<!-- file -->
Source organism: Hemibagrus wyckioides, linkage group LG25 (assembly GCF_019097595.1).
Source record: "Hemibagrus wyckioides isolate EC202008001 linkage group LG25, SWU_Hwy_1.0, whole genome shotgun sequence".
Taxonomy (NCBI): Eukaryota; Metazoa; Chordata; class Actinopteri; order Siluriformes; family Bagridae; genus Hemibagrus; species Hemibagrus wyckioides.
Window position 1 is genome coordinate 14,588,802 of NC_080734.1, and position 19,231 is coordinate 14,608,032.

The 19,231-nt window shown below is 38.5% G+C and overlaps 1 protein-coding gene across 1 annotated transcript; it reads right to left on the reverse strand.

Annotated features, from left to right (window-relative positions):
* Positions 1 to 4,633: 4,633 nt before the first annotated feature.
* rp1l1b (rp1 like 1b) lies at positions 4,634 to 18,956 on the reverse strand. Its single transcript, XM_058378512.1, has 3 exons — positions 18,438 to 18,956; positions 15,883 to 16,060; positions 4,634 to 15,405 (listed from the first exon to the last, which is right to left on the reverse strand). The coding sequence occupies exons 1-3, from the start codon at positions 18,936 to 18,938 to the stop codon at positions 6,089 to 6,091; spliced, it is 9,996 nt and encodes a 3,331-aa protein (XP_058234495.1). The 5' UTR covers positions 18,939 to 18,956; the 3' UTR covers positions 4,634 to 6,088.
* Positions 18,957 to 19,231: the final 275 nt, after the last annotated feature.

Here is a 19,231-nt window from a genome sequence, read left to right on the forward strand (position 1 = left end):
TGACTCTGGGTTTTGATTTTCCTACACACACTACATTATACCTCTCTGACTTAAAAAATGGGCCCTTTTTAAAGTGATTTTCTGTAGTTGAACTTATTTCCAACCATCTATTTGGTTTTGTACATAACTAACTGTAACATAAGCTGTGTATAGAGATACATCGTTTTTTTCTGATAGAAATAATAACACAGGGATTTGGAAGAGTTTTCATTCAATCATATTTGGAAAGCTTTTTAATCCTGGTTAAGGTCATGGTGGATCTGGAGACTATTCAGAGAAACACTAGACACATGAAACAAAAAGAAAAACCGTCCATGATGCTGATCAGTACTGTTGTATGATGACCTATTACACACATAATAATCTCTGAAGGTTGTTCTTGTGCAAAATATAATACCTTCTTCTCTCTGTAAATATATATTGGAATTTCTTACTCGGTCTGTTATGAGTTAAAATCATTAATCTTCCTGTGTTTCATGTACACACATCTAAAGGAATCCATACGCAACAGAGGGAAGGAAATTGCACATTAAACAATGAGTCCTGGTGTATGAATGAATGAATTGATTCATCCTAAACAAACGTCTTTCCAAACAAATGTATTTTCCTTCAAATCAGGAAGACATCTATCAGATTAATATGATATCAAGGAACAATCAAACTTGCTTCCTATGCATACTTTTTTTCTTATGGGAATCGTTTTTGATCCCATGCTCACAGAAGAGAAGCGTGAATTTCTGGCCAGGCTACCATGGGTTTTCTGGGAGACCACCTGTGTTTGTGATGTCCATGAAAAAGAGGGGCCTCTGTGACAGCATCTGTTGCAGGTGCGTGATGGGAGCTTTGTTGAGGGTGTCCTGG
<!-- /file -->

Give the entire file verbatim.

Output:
Source organism: Hemibagrus wyckioides, linkage group LG25 (assembly GCF_019097595.1).
Source record: "Hemibagrus wyckioides isolate EC202008001 linkage group LG25, SWU_Hwy_1.0, whole genome shotgun sequence".
Taxonomy (NCBI): Eukaryota; Metazoa; Chordata; class Actinopteri; order Siluriformes; family Bagridae; genus Hemibagrus; species Hemibagrus wyckioides.
Window position 1 is genome coordinate 14,588,802 of NC_080734.1, and position 19,231 is coordinate 14,608,032.

The 19,231-nt window shown below is 38.5% G+C and overlaps 1 protein-coding gene across 1 annotated transcript; it reads right to left on the reverse strand.

Annotated features, from left to right (window-relative positions):
* Positions 1 to 4,633: 4,633 nt before the first annotated feature.
* rp1l1b (rp1 like 1b) lies at positions 4,634 to 18,956 on the reverse strand. Its single transcript, XM_058378512.1, has 3 exons — positions 18,438 to 18,956; positions 15,883 to 16,060; positions 4,634 to 15,405 (listed from the first exon to the last, which is right to left on the reverse strand). The coding sequence occupies exons 1-3, from the start codon at positions 18,936 to 18,938 to the stop codon at positions 6,089 to 6,091; spliced, it is 9,996 nt and encodes a 3,331-aa protein (XP_058234495.1). The 5' UTR covers positions 18,939 to 18,956; the 3' UTR covers positions 4,634 to 6,088.
* Positions 18,957 to 19,231: the final 275 nt, after the last annotated feature.

Here is a 19,231-nt window from a genome sequence, read left to right on the forward strand (position 1 = left end):
TGACTCTGGGTTTTGATTTTCCTACACACACTACATTATACCTCTCTGACTTAAAAAATGGGCCCTTTTTAAAGTGATTTTCTGTAGTTGAACTTATTTCCAACCATCTATTTGGTTTTGTACATAACTAACTGTAACATAAGCTGTGTATAGAGATACATCGTTTTTTTCTGATAGAAATAATAACACAGGGATTTGGAAGAGTTTTCATTCAATCATATTTGGAAAGCTTTTTAATCCTGGTTAAGGTCATGGTGGATCTGGAGACTATTCAGAGAAACACTAGACACATGAAACAAAAAGAAAAACCGTCCATGATGCTGATCAGTACTGTTGTATGATGACCTATTACACACATAATAATCTCTGAAGGTTGTTCTTGTGCAAAATATAATACCTTCTTCTCTCTGTAAATATATATTGGAATTTCTTACTCGGTCTGTTATGAGTTAAAATCATTAATCTTCCTGTGTTTCATGTACACACATCTAAAGGAATCCATACGCAACAGAGGGAAGGAAATTGCACATTAAACAATGAGTCCTGGTGTATGAATGAATGAATTGATTCATCCTAAACAAACGTCTTTCCAAACAAATGTATTTTCCTTCAAATCAGGAAGACATCTATCAGATTAATATGATATCAAGGAACAATCAAACTTGCTTCCTATGCATACTTTTTTTCTTATGGGAATCGTTTTTGATCCCATGCTCACAGAAGAGAAGCGTGAATTTCTGGCCAGGCTACCATGGGTTTTCTGGGAGACCACCTGTGTTTGTGATGTCCATGAAAAAGAGGGGCCTCTGTGACAGCATCTGTTGCAGGTGCGTGATGGGAGCTTTGTTGAGGGTGTCCTGG